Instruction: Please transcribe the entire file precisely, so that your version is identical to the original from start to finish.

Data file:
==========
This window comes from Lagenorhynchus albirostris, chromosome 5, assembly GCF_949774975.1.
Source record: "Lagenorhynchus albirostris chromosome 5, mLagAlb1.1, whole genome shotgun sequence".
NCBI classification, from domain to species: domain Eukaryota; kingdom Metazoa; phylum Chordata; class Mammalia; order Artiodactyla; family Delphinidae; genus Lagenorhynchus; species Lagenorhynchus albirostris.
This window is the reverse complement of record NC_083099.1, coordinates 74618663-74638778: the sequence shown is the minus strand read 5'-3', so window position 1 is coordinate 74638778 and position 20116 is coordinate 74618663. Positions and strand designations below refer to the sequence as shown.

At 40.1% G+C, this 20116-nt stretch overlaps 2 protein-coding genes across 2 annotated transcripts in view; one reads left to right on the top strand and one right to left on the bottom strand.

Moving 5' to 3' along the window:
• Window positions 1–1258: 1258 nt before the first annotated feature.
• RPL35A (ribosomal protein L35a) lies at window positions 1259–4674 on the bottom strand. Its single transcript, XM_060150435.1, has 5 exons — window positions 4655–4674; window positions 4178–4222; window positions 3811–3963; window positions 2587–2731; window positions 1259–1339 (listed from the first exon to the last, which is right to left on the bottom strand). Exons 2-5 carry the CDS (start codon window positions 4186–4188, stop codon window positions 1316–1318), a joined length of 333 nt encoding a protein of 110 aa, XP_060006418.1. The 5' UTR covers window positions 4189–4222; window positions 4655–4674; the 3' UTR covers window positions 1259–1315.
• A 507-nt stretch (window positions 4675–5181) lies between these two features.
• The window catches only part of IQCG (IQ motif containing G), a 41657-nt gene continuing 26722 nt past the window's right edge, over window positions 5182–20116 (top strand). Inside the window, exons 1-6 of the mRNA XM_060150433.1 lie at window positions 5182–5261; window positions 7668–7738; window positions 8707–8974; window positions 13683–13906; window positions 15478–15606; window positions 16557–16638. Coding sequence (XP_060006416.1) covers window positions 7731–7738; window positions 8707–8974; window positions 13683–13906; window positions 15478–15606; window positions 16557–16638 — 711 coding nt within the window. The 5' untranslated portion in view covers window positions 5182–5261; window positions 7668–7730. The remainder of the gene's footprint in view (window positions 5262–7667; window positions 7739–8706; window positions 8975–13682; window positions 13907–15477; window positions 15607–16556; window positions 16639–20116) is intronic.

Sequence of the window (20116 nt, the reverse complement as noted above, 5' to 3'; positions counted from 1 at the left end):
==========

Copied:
This window comes from Lagenorhynchus albirostris, chromosome 5, assembly GCF_949774975.1.
Source record: "Lagenorhynchus albirostris chromosome 5, mLagAlb1.1, whole genome shotgun sequence".
NCBI classification, from domain to species: domain Eukaryota; kingdom Metazoa; phylum Chordata; class Mammalia; order Artiodactyla; family Delphinidae; genus Lagenorhynchus; species Lagenorhynchus albirostris.
This window is the reverse complement of record NC_083099.1, coordinates 74618663-74638778: the sequence shown is the minus strand read 5'-3', so window position 1 is coordinate 74638778 and position 20116 is coordinate 74618663. Positions and strand designations below refer to the sequence as shown.

At 40.1% G+C, this 20116-nt stretch overlaps 2 protein-coding genes across 2 annotated transcripts in view; one reads left to right on the top strand and one right to left on the bottom strand.

Moving 5' to 3' along the window:
• Window positions 1–1258: 1258 nt before the first annotated feature.
• RPL35A (ribosomal protein L35a) lies at window positions 1259–4674 on the bottom strand. Its single transcript, XM_060150435.1, has 5 exons — window positions 4655–4674; window positions 4178–4222; window positions 3811–3963; window positions 2587–2731; window positions 1259–1339 (listed from the first exon to the last, which is right to left on the bottom strand). Exons 2-5 carry the CDS (start codon window positions 4186–4188, stop codon window positions 1316–1318), a joined length of 333 nt encoding a protein of 110 aa, XP_060006418.1. The 5' UTR covers window positions 4189–4222; window positions 4655–4674; the 3' UTR covers window positions 1259–1315.
• A 507-nt stretch (window positions 4675–5181) lies between these two features.
• The window catches only part of IQCG (IQ motif containing G), a 41657-nt gene continuing 26722 nt past the window's right edge, over window positions 5182–20116 (top strand). Inside the window, exons 1-6 of the mRNA XM_060150433.1 lie at window positions 5182–5261; window positions 7668–7738; window positions 8707–8974; window positions 13683–13906; window positions 15478–15606; window positions 16557–16638. Coding sequence (XP_060006416.1) covers window positions 7731–7738; window positions 8707–8974; window positions 13683–13906; window positions 15478–15606; window positions 16557–16638 — 711 coding nt within the window. The 5' untranslated portion in view covers window positions 5182–5261; window positions 7668–7730. The remainder of the gene's footprint in view (window positions 5262–7667; window positions 7739–8706; window positions 8975–13682; window positions 13907–15477; window positions 15607–16556; window positions 16639–20116) is intronic.

Sequence of the window (20116 nt, the reverse complement as noted above, 5' to 3'; positions counted from 1 at the left end):